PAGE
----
The risk of transmission in a particular place depends on the concentration of infectious droplet nuclei in the air -- that is, the number of droplet nuclei in a certain amount of air. The greater the concentration of droplet nuclei, the more likely that TB organisms have been transmitted. The patient's infectiousness affects the number of droplet nuclei generated. In addition, the concentration of droplet nuclei in a room depends on three environmental characteristics (Figure 6.6):

  • Size of the room
  • Amount of ventilation
  • Presence of air cleaning systems

Size of the room. The risk of transmission is high when an infectious TB patient spends time in a small, enclosed space. It is also high when many people are crowded together in close physical proximity to each other. The risk of transmission is lower when an infectious patient is in a very large room that is not very crowded.

Amount of ventilation. In a room that is well ventilated (for example, a room with an open window or an air ventilation system), fresh air comes into the room, diluting the concentration of droplet nuclei. Also, some of the droplet nuclei in the room may be carried outside. Therefore, in rooms with good ventilation the concentration of droplet nuclei, and therefore the risk of transmission, is lower. In rooms that receive no ventilation, the risk of transmission is increased.

Figure 6.6 This is a series of images showing the environmental factors affecting the concentration of droplet nuclei, including room size, ventilation, and air cleaning systems

Air cleaning systems. Infectious droplet nuclei can be removed from the air if the air is filtered through high-efficiency particulate air (HEPA) filters. Alternatively, the tubercle bacilli contained in the droplet nuclei can be killed by ultraviolet lights (see Module 5, Infectiousness and Infection Control). These features, which are used in many hospitals and in some shelters, clinics, correctional facilities, and drug treatment centers, may lower the risk of M. tuberculosis transmission.

Characteristics of the Contact's Exposure

The length and closeness of exposure between the patient and a particular contact are the key factors in assessing the contact's risk of becoming infected. Contacts at higher risk are those who

  • Frequently spend a lot of time with the patient
  • Have been physically close to the patient

Close contacts. Close contacts are persons who had prolonged, frequent, or intense contact with a person with TB while he or she was infectious. Close contacts are more likely to become infected with M. tuberculosis than contacts who see the patient less often, especially if time is spent together in small or crowded, poorly ventilated places. Close contacts usually include anyone who has been physically close to the patient, such as anyone who has shared a house or room with the patient or has frequently spent time with the patient (i.e., recreation, leisure, work, or school). Close contacts are also found in places other than the household of the patient.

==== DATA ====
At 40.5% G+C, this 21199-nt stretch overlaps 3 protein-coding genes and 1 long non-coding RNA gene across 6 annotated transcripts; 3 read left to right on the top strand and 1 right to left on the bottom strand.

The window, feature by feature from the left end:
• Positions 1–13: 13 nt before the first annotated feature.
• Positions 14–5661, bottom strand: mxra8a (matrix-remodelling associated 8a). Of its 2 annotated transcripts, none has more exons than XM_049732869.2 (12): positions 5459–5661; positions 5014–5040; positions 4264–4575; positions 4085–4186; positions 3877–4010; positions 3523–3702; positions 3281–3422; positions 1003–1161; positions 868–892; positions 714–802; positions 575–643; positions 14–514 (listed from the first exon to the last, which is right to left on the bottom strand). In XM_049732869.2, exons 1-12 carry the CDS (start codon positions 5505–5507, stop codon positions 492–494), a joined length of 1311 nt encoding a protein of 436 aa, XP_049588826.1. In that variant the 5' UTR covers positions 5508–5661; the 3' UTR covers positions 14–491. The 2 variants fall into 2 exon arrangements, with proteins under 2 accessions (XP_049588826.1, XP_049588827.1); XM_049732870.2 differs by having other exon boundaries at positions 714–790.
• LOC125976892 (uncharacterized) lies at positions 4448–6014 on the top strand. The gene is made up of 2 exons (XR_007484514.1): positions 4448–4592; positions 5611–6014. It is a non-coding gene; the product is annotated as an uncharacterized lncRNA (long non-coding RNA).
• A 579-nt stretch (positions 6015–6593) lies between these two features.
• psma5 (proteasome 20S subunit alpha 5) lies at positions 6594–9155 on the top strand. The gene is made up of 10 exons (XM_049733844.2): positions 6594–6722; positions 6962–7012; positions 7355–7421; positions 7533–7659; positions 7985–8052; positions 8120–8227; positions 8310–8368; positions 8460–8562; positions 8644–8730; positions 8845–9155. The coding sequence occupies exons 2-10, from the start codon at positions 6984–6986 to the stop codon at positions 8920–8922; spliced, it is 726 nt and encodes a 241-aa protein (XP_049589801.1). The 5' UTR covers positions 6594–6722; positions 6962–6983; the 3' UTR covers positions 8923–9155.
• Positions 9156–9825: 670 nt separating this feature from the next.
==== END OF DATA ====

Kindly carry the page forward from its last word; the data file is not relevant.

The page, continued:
The factors affecting the risk of transmission are summarized in Table 6.5. When it is unclear whether a contact is at higher risk according to these factors (for example, if the exposure may or may not have occurred before the period of infectiousness), it is better to be cautious and consider the contact at higher risk.

Table 6.5
Factors Affecting the Risk of TB Transmission
Factor Contacts at Higher Risk
Infectiousness of the TB patient Contacts exposed to patients with a high degree of infectiousness based on the following factors
  • Laryngeal or pulmonary TB
  • AFB sputum smear-positive
  • Cavitary disease on chest x-ray
  • Cough
  • Positive culture for Mycobacterium tuberculosis
Environmental characteristics Contacts exposed to the patient in
  • Small or crowded rooms
  • Areas that are poorly ventilated
  • Areas without air-cleaning systems
Characteristics of the contact's exposure Contacts who
  • Frequently spend a lot of time with the patient
  • Have been physically close to the patient

Study Questions 6.22-6.25

6.22. What three main factors should be considered in the risk assessment for TB transmission?

6.23. Why is it important to know the period of infectiousness?

6.24. Name three environmental characteristics that would put contacts at higher risk of infection.

6.25. Which contacts are at higher risk of becoming infected?


Case Study 6.5
A health care worker has just interviewed a 47-year-old TB patient, Derrick Jones. Derrick has had a cough for about 2 months and started treatment for TB disease 3 days ago. He lives alone in a small apartment on 41st Street. He is currently unemployed, but in the past 2 months he has worked the night shift with two other employees at the convenience store on 39th Street. During the day, Derrick goes to friends' apartments nearby or stays in his apartment to watch TV. He often goes to the local bar in his neighborhood with his friends Reggie and Melvin. He usually eats at one of two restaurants—the 39th Street Diner or Susie's Kitchen.

His girlfriend, Tonya, is present at the interview and is aware that Derrick is being treated for TB. Derrick says she spends the night several times a week and often brings her 2-year-old son. When Tonya leaves, Derrick says that another girlfriend, Kelly, has stayed over about 10 times in the past 2 months. Last month, Derrick spent several days at Kelly's house, where she lives with her mother.

  • Based on this information, who are the potential contacts? Which contacts are at higher risk for infection and why?
  • While the health care worker is at Derrick's apartment for the interview, what else should be done?



Released October 2008
Centers for Disease Control and Prevention
National Center for HIV/AIDS, Viral Hepatitis, STD, and TB Prevention
Division of Tuberculosis Elimination -